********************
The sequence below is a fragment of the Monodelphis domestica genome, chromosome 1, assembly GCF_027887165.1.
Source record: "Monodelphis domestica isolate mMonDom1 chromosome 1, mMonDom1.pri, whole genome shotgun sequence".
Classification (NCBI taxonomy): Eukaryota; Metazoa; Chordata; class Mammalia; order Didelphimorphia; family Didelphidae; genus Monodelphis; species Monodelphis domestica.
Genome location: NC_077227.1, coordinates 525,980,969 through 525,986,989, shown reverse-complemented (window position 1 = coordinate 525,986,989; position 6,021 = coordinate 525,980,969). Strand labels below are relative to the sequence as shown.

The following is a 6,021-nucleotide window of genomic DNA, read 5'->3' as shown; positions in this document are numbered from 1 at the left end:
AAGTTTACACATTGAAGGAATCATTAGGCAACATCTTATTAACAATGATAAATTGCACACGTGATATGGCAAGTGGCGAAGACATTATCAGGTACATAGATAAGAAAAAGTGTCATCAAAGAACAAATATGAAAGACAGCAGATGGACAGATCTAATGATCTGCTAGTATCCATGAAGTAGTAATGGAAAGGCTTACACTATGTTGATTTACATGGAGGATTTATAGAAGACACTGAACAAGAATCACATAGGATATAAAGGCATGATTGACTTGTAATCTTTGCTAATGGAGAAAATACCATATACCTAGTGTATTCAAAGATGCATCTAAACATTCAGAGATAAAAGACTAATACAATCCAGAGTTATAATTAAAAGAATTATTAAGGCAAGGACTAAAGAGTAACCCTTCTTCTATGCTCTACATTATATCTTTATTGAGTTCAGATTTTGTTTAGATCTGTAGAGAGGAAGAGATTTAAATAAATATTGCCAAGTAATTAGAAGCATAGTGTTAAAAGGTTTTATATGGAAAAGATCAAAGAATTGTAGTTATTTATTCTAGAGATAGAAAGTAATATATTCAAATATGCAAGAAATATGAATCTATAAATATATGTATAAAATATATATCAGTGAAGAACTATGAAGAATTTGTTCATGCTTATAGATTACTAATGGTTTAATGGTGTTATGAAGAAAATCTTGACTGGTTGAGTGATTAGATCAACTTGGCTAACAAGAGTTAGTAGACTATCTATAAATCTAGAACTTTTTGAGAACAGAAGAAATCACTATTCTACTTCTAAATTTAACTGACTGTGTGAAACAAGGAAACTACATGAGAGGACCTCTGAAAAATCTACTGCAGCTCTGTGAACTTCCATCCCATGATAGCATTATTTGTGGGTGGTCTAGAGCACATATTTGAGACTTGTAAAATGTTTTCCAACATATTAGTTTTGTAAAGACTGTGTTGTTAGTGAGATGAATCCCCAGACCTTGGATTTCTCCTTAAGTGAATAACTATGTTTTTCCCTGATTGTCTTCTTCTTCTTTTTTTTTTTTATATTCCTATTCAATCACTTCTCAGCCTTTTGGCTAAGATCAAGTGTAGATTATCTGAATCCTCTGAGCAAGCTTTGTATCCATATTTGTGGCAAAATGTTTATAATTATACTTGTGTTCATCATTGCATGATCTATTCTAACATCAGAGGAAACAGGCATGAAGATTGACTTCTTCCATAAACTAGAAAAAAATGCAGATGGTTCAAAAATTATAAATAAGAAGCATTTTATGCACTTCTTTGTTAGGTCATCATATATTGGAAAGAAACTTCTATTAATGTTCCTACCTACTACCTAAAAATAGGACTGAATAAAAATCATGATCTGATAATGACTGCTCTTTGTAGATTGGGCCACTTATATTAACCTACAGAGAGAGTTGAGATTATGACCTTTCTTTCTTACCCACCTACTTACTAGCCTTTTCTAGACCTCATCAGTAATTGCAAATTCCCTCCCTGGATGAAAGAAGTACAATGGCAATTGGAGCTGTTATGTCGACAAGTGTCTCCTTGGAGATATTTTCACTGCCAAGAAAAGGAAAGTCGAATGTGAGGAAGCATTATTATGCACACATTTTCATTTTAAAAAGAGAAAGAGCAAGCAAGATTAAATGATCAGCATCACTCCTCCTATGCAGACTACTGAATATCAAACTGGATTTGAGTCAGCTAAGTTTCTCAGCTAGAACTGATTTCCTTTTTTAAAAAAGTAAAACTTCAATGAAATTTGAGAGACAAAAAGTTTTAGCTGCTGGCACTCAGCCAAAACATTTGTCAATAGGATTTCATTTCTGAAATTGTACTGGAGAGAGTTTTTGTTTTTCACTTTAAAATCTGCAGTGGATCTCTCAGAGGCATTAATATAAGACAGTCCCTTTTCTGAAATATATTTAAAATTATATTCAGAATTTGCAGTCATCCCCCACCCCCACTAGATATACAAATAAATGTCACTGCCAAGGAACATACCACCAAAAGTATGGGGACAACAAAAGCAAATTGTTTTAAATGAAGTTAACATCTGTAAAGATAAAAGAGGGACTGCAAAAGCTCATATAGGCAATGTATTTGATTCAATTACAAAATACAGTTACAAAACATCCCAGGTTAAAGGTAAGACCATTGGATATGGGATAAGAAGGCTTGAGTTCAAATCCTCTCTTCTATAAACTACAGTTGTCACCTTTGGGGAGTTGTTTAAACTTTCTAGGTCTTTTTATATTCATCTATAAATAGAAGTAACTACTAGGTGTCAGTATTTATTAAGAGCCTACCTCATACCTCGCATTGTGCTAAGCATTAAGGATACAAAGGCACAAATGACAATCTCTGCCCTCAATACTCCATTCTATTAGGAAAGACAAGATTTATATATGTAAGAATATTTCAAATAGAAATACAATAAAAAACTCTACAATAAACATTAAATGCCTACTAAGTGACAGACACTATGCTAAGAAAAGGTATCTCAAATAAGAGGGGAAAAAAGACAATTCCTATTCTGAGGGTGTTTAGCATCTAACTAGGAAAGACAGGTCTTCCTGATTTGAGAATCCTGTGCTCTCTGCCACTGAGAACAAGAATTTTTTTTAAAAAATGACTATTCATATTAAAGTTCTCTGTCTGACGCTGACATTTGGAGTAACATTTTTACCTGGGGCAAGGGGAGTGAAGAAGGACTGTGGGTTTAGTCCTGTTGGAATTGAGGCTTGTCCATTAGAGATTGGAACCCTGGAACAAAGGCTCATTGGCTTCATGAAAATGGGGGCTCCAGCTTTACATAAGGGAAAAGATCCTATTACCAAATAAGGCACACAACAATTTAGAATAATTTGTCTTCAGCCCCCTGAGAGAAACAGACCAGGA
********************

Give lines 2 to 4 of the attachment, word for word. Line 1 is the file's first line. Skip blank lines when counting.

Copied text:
Source record: "Monodelphis domestica isolate mMonDom1 chromosome 1, mMonDom1.pri, whole genome shotgun sequence".
Classification (NCBI taxonomy): Eukaryota; Metazoa; Chordata; class Mammalia; order Didelphimorphia; family Didelphidae; genus Monodelphis; species Monodelphis domestica.
Genome location: NC_077227.1, coordinates 525,980,969 through 525,986,989, shown reverse-complemented (window position 1 = coordinate 525,986,989; position 6,021 = coordinate 525,980,969). Strand labels below are relative to the sequence as shown.